"Kirshner’s humane focus on individual stories illuminates underreported problems with housing, employment, and transportation." —Library Journal
"After reading the poignant, heartbreaking, defiant pages of Broke, no one should question the need for moral referendum on how policy is created in and for urban America." —Michael Eric Dyson, from the Foreword
"A valuable cautionary tale." —Publisher's Weekly
"[A] rich, full, and a powerful answer to anyone who believes that austerity and job cuts are a necessary path to prosperity. At turns, heartbreaking, enraging and inspiring, Broke gives us close-up, vivid, portraits of real people." —Andrew Cockburn, Washington Editor, Harper's Magazine
"The current narrative of Detroit is that it's like a phoenix rising from the ashes. What Broke does is show Detroiters who aren't benefiting from corporate tax subsidies much less fine dining downtown. The stories in Broke show fortitude but also the misfortune of people who do their best to navigate amid housing and job challenges." —Natalie Moore, author of The South Side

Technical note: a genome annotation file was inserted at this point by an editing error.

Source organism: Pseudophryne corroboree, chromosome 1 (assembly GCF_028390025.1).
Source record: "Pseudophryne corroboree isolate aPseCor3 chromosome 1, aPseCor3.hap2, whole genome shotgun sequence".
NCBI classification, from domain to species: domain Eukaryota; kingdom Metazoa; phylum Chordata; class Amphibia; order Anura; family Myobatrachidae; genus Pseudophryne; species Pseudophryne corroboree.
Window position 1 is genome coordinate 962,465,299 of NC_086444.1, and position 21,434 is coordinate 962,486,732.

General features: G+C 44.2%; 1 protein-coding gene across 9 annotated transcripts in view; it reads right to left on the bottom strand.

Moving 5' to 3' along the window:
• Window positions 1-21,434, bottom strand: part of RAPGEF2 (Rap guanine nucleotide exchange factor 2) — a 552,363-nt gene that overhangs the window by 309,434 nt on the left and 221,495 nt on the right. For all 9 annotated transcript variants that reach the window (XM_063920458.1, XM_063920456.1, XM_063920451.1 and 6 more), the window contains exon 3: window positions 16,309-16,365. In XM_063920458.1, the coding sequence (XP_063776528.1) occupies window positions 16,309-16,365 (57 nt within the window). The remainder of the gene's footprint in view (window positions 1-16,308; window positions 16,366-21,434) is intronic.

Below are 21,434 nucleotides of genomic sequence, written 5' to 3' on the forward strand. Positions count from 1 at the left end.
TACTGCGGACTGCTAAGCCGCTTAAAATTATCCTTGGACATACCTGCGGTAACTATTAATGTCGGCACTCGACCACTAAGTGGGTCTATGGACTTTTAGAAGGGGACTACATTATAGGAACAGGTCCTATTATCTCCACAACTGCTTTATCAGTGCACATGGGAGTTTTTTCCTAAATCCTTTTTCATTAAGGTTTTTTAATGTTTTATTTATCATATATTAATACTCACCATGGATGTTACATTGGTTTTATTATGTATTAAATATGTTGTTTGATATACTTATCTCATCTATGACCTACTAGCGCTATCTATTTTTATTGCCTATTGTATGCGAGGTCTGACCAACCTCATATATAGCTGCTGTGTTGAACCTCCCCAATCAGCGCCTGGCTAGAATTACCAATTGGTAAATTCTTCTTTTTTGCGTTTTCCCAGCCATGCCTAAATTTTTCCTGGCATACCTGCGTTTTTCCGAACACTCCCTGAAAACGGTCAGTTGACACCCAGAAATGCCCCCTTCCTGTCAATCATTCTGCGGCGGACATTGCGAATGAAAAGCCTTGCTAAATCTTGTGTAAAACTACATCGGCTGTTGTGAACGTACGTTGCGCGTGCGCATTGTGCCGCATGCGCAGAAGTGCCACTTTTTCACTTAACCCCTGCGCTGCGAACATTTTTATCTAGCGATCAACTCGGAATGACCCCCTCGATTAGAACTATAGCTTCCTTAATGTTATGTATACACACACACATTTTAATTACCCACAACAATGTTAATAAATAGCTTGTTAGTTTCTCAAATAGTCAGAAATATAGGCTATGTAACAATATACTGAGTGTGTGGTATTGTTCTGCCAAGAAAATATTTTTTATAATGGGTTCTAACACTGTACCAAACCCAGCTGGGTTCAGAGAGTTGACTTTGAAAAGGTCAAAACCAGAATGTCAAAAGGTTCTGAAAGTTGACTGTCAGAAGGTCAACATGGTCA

"Broke provides a humane but clear-eyed account of the collapse and rebirth of Detroit that reveals what a court can and cannot accomplish via a well-managed municipal bankruptcy." —Paul Romer, co-recipient, 2018 Nobel Memorial Prize in Economic Sciences and founding director, Marron Institute of Urban Governance, NYU
"Jodie Adams Kirshner has given us a deep and detailed look at how an event most of us know as a few newspaper headlines—the bankruptcy and vaunted resurgence of Detroit—has reached into the lives of those who lived there. But what Broke really tells us is how systems of government, law and finance can crush even the hardiest of boot-strap pullers." —Brian Alexander, author of Glass House
[Broke has] so many lessons there for urban librarianship and the role of libraries in aiding the reskilling of a workforce. —Tracie D. Hall, head of the American Library Association